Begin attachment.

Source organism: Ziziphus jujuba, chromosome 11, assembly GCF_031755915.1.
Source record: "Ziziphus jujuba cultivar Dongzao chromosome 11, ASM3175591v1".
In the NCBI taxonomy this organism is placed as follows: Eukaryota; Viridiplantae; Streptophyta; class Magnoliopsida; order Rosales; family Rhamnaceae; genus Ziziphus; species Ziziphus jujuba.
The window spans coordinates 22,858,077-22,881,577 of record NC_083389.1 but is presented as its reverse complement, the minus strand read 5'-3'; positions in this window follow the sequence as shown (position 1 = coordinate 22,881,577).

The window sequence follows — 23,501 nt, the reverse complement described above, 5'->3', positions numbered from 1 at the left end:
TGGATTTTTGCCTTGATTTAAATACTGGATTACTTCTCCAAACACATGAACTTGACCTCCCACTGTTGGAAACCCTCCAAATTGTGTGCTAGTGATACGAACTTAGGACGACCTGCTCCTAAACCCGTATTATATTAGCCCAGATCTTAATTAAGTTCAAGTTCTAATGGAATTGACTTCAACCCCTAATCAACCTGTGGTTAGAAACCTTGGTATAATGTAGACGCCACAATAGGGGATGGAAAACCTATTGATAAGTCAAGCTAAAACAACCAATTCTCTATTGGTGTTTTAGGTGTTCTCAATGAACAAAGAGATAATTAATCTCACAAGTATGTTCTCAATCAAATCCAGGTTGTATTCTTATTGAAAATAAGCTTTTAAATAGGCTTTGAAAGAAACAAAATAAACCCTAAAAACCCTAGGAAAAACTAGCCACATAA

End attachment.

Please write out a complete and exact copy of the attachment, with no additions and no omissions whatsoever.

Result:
Source organism: Ziziphus jujuba, chromosome 11, assembly GCF_031755915.1.
Source record: "Ziziphus jujuba cultivar Dongzao chromosome 11, ASM3175591v1".
In the NCBI taxonomy this organism is placed as follows: Eukaryota; Viridiplantae; Streptophyta; class Magnoliopsida; order Rosales; family Rhamnaceae; genus Ziziphus; species Ziziphus jujuba.
The window spans coordinates 22,858,077-22,881,577 of record NC_083389.1 but is presented as its reverse complement, the minus strand read 5'-3'; positions in this window follow the sequence as shown (position 1 = coordinate 22,881,577).

The window sequence follows — 23,501 nt, the reverse complement described above, 5'->3', positions numbered from 1 at the left end:
TGGATTTTTGCCTTGATTTAAATACTGGATTACTTCTCCAAACACATGAACTTGACCTCCCACTGTTGGAAACCCTCCAAATTGTGTGCTAGTGATACGAACTTAGGACGACCTGCTCCTAAACCCGTATTATATTAGCCCAGATCTTAATTAAGTTCAAGTTCTAATGGAATTGACTTCAACCCCTAATCAACCTGTGGTTAGAAACCTTGGTATAATGTAGACGCCACAATAGGGGATGGAAAACCTATTGATAAGTCAAGCTAAAACAACCAATTCTCTATTGGTGTTTTAGGTGTTCTCAATGAACAAAGAGATAATTAATCTCACAAGTATGTTCTCAATCAAATCCAGGTTGTATTCTTATTGAAAATAAGCTTTTAAATAGGCTTTGAAAGAAACAAAATAAACCCTAAAAACCCTAGGAAAAACTAGCCACATAA